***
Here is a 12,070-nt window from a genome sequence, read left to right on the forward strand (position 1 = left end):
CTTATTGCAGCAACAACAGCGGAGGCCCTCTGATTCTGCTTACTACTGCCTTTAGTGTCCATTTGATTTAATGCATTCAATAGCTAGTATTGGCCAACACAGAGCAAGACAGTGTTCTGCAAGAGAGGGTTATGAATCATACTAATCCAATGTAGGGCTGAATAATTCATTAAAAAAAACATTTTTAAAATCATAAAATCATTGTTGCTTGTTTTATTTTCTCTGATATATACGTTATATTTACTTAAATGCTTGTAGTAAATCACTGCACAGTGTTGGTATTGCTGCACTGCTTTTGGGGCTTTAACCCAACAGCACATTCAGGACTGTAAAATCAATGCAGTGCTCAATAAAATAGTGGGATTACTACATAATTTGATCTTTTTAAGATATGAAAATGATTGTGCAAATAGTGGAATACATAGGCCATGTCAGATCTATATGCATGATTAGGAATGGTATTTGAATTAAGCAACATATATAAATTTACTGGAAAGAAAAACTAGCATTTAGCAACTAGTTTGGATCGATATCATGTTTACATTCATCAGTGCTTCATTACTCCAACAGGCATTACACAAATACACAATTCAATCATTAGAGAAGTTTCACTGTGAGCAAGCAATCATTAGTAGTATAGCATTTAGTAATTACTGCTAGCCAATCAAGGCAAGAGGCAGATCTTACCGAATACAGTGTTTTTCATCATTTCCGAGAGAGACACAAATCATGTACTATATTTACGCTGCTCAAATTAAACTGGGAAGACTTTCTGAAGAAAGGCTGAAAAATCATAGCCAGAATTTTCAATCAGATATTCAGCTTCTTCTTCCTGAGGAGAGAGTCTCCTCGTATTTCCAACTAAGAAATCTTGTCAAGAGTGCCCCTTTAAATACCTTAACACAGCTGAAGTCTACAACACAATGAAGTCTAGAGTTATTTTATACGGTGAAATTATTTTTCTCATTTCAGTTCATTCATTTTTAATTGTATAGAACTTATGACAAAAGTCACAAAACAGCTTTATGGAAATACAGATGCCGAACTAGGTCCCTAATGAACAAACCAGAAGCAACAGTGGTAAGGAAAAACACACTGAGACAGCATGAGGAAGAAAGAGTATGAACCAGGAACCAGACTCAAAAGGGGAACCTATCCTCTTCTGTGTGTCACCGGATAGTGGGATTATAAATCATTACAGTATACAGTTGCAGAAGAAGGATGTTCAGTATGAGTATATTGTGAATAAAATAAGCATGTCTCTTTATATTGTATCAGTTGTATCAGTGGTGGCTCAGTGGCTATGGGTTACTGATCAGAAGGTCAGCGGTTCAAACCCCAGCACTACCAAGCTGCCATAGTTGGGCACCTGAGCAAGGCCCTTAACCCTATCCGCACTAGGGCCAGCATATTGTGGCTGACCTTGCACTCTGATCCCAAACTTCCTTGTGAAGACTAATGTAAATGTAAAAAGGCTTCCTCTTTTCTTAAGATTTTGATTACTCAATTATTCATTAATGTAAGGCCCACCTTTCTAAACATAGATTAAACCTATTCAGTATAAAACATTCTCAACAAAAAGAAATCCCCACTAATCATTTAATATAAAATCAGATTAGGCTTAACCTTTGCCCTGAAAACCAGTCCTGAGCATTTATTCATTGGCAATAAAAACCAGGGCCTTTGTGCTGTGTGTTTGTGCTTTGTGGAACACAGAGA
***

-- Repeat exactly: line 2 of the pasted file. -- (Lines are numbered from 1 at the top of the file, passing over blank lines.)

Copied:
CTTATTGCAGCAACAACAGCGGAGGCCCTCTGATTCTGCTTACTACTGCCTTTAGTGTCCATTTGATTTAATGCATTCAATAGCTAGTATTGGCCAACACAGAGCAAGACAGTGTTCTGCAAGAGAGGGTTATGAATCATACTAATCCAATGTAGGGCTGAATAATTCATTAAAAAAAACATTTTTAAAATCATAAAATCATTGTTGCTTGTTTTATTTTCTCTGATATATACGTTATATTTACTTAAATGCTTGTAGTAAATCACTGCACAGTGTTGGTATTGCTGCACTGCTTTTGGGGCTTTAACCCAACAGCACATTCAGGACTGTAAAATCAATGCAGTGCTCAATAAAATAGTGGGATTACTACATAATTTGATCTTTTTAAGATATGAAAATGATTGTGCAAATAGTGGAATACATAGGCCATGTCAGATCTATATGCATGATTAGGAATGGTATTTGAATTAAGCAACATATATAAATTTACTGGAAAGAAAAACTAGCATTTAGCAACTAGTTTGGATCGATATCATGTTTACATTCATCAGTGCTTCATTACTCCAACAGGCATTACACAAATACACAATTCAATCATTAGAGAAGTTTCACTGTGAGCAAGCAATCATTAGTAGTATAGCATTTAGTAATTACTGCTAGCCAATCAAGGCAAGAGGCAGATCTTACCGAATACAGTGTTTTTCATCATTTCCGAGAGAGACACAAATCATGTACTATATTTACGCTGCTCAAATTAAACTGGGAAGACTTTCTGAAGAAAGGCTGAAAAATCATAGCCAGAATTTTCAATCAGATATTCAGCTTCTTCTTCCTGAGGAGAGAGTCTCCTCGTATTTCCAACTAAGAAATCTTGTCAAGAGTGCCCCTTTAAATACCTTAACACAGCTGAAGTCTACAACACAATGAAGTCTAGAGTTATTTTATACGGTGAAATTATTTTTCTCATTTCAGTTCATTCATTTTTAATTGTATAGAACTTATGACAAAAGTCACAAAACAGCTTTATGGAAATACAGATGCCGAACTAGGTCCCTAATGAACAAACCAGAAGCAACAGTGGTAAGGAAAAACACACTGAGACAGCATGAGGAAGAAAGAGTATGAACCAGGAACCAGACTCAAAAGGGGAACCTATCCTCTTCTGTGTGTCACCGGATAGTGGGATTATAAATCATTACAGTATACAGTTGCAGAAGAAGGATGTTCAGTATGAGTATATTGTGAATAAAATAAGCATGTCTCTTTATATTGTATCAGTTGTATCAGTGGTGGCTCAGTGGCTATGGGTTACTGATCAGAAGGTCAGCGGTTCAAACCCCAGCACTACCAAGCTGCCATAGTTGGGCACCTGAGCAAGGCCCTTAACCCTATCCGCACTAGGGCCAGCATATTGTGGCTGACCTTGCACTCTGATCCCAAACTTCCTTGTGAAGACTAATGTAAATGTAAAAAGGCTTCCTCTTTTCTTAAGATTTTGATTACTCAATTATTCATTAATGTAAGGCCCACCTTTCTAAACATAGATTAAACCTATTCAGTATAAAACATTCTCAACAAAAAGAAATCCCCACTAATCATTTAATATAAAATCAGATTAGGCTTAACCTTTGCCCTGAAAACCAGTCCTGAGCATTTATTCATTGGCAATAAAAACCAGGGCCTTTGTGCTGTGTGTTTGTGCTTTGTGGAACACAGAGA